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Publication numberUS7730579 B2
Publication typeGrant
Application numberUS 11/523,239
Publication dateJun 8, 2010
Filing dateSep 19, 2006
Priority dateSep 19, 2006
Also published asUS20080120923
Publication number11523239, 523239, US 7730579 B2, US 7730579B2, US-B2-7730579, US7730579 B2, US7730579B2
InventorsThomas Edward Coe
Original AssigneeThomas Edward Coe
Export CitationBiBTeX, EndNote, RefMan
External Links: USPTO, USPTO Assignment, Espacenet
Door closure apparatus
US 7730579 B2
Abstract
A door holder and a door closer and, in particular, and improvements in door holders and closers for use in screen doors, storm doors or any type of door which has the need for a device for maintaining the door in a particular orientation and/or for self-closing of the door.
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Claims(7)
1. A door closer (10) comprising: a frame bracket (7) and a door bracket (4);
a spring-loaded cylinder (12) and piston rod assembly (16) extendable between an open and a closed positions;
a door-waiter (34) pivotably supported adjacent a first end (18) of the piston rod (16) connected to one of the frame bracket and the door bracket;
the door-waiter (34) is capable of retaining the spring-loaded cylinder (12) and piston rod assembly (16) by rotating about its pivotal support adjacent the first end (18) of the piston rod (16) and engaging an at least one radial step (66) formed along an inner wall of the door-waiter (34) with an end surface of the cylinder (12) allowing the door to be held in at least one partially opened position without full extension of the piston rod assembly; and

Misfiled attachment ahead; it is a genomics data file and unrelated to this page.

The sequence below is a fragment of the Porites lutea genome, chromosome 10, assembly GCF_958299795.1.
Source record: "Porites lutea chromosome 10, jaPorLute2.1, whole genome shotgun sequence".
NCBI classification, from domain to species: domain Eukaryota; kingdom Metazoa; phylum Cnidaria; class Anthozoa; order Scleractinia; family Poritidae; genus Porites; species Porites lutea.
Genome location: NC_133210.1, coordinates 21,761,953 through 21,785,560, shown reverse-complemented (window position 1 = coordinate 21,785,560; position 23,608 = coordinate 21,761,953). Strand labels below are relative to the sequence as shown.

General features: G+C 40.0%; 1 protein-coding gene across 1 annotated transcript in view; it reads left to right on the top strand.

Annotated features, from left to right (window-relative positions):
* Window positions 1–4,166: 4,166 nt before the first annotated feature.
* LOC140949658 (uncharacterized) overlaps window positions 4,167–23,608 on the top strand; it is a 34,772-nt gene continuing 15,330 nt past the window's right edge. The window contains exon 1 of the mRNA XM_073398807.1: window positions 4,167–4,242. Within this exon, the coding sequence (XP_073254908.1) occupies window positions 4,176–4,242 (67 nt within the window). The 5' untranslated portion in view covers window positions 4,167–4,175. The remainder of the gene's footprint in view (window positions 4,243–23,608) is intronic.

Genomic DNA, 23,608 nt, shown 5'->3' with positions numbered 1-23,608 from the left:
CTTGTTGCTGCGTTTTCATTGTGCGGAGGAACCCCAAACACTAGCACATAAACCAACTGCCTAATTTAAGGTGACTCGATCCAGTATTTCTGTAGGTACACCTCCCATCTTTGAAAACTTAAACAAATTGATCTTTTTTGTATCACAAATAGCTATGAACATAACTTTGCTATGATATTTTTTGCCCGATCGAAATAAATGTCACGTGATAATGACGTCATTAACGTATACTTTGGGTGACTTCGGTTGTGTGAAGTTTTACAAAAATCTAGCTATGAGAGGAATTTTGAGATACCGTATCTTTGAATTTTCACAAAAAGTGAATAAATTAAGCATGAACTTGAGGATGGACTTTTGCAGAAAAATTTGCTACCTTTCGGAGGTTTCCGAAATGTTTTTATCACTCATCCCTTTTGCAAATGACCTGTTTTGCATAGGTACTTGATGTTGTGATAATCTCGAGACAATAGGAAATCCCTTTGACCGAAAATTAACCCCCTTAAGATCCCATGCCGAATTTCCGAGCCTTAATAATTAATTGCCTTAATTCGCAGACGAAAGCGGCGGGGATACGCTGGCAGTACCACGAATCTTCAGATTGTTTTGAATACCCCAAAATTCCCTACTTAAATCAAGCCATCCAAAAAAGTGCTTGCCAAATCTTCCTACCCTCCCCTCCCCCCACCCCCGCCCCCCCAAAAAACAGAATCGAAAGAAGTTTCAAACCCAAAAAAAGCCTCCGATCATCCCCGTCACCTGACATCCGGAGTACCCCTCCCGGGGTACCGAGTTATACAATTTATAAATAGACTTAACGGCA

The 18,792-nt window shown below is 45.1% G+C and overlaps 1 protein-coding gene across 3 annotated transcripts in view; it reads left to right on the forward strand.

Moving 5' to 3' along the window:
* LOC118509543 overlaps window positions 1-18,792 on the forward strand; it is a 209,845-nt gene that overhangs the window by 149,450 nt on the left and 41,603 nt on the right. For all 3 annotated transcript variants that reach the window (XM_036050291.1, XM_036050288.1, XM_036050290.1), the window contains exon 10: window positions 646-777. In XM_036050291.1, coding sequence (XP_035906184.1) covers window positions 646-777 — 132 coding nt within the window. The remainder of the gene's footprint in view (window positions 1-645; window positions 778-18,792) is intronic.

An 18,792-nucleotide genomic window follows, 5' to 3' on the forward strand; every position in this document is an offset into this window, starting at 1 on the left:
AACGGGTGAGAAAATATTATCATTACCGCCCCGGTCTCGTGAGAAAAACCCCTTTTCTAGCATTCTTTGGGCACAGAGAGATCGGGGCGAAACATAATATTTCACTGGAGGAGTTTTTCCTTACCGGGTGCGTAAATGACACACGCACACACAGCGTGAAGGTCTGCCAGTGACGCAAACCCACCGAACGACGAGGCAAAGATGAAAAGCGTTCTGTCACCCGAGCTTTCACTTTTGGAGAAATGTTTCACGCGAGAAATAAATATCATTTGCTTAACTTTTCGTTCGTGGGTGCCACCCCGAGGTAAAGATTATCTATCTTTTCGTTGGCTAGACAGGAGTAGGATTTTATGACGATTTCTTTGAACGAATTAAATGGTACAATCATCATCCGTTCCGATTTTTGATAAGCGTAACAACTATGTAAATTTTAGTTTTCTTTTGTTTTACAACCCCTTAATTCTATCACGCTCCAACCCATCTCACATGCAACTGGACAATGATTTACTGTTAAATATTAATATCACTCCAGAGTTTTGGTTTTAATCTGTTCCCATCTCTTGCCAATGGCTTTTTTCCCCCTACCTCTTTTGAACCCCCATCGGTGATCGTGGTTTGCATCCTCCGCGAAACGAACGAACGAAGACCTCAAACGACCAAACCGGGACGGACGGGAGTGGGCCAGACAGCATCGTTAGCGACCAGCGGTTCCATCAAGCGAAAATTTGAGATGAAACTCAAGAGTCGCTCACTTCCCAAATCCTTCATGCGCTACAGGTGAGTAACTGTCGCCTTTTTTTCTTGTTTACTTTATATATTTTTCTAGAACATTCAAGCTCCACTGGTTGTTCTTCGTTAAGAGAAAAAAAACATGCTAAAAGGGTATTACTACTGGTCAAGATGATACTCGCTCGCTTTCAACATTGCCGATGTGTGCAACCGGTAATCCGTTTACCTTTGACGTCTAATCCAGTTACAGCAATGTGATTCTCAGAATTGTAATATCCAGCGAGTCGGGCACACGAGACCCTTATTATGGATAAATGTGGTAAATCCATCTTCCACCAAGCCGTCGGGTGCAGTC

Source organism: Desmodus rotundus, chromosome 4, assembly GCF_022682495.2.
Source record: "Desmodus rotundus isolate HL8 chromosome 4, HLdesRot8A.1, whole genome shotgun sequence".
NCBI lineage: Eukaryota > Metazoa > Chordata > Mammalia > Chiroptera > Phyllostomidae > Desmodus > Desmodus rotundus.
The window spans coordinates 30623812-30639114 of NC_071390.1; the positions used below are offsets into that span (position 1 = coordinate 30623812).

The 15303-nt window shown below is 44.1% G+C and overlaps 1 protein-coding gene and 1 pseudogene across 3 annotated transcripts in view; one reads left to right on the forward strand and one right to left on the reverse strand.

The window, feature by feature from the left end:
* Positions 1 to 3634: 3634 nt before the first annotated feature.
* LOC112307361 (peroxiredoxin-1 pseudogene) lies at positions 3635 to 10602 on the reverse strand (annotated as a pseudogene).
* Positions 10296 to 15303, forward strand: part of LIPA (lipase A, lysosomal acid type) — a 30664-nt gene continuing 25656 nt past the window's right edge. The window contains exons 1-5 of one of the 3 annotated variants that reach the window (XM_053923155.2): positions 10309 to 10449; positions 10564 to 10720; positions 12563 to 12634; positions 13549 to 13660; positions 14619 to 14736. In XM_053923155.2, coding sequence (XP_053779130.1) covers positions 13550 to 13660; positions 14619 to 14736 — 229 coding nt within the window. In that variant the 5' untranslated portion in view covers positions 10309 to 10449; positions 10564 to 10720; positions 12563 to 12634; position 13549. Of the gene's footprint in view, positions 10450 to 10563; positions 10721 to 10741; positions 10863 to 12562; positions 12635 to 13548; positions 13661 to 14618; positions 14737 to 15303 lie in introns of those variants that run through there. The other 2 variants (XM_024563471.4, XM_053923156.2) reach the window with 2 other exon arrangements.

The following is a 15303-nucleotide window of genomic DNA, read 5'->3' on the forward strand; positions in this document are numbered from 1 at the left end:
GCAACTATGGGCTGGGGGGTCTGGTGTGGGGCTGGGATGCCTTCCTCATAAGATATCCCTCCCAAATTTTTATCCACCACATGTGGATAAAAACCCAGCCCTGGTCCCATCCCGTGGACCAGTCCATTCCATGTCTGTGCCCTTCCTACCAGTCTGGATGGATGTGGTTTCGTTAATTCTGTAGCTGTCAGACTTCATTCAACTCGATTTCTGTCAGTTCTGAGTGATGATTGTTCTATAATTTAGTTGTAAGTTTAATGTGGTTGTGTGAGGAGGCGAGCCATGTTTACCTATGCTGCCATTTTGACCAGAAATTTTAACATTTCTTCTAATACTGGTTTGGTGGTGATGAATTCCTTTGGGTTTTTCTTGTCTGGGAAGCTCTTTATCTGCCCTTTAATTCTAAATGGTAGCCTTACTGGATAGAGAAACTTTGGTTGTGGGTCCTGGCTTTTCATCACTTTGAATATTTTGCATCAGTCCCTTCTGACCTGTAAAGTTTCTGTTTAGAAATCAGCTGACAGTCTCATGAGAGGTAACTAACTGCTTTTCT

wherein a release lever (82) is pivotably supported at a pivot joint adjacent the first end (18) of the piston rod (16) and a push rod (84) abutting the release lever (82) and positioned substantially axially aligned along the inner sidewall (37) between the door-waiter (34) and the cylinder (12) and the push rod (84) disengages the end surface of the cylinder (12) from the at least one radial step (66).
2. The door closer apparatus of claim 1 wherein the release lever pivots at an intermediate pivot point (88) independent of the door-waiter about a pivot body (86).
3. The door closer apparatus of claim 1 further comprising a push rod pivot (90) attached to the release lever (82) for abutting the release lever (82) against the push rod (84).
4. The door closer apparatus of claim 3, wherein the push rod contains a hook configured to receive the push rod pivot (90).
5. A method of maintaining a door closure in a partially open position comprising the steps of:
mounting a frame bracket on a door frame (7) and a door bracket on a door;
supporting a spring-loaded cylinder (12) and piston rod assembly (16) between the frame bracket and the door bracket;
attaching a cylinder housing (34) at least partially encompassing the cylinder and piston rod assembly and pivotably supporting the cylinder housing adjacent a first end (18) of the piston rod (16); and
providing the cylinder housing with a first end pivotably supported adjacent the first end of the piston rod and a second end defining at least one radial step (66) formed on an inner wall of the cylinder housing for abutting an end of the cylinder, holding the door in the partially open position;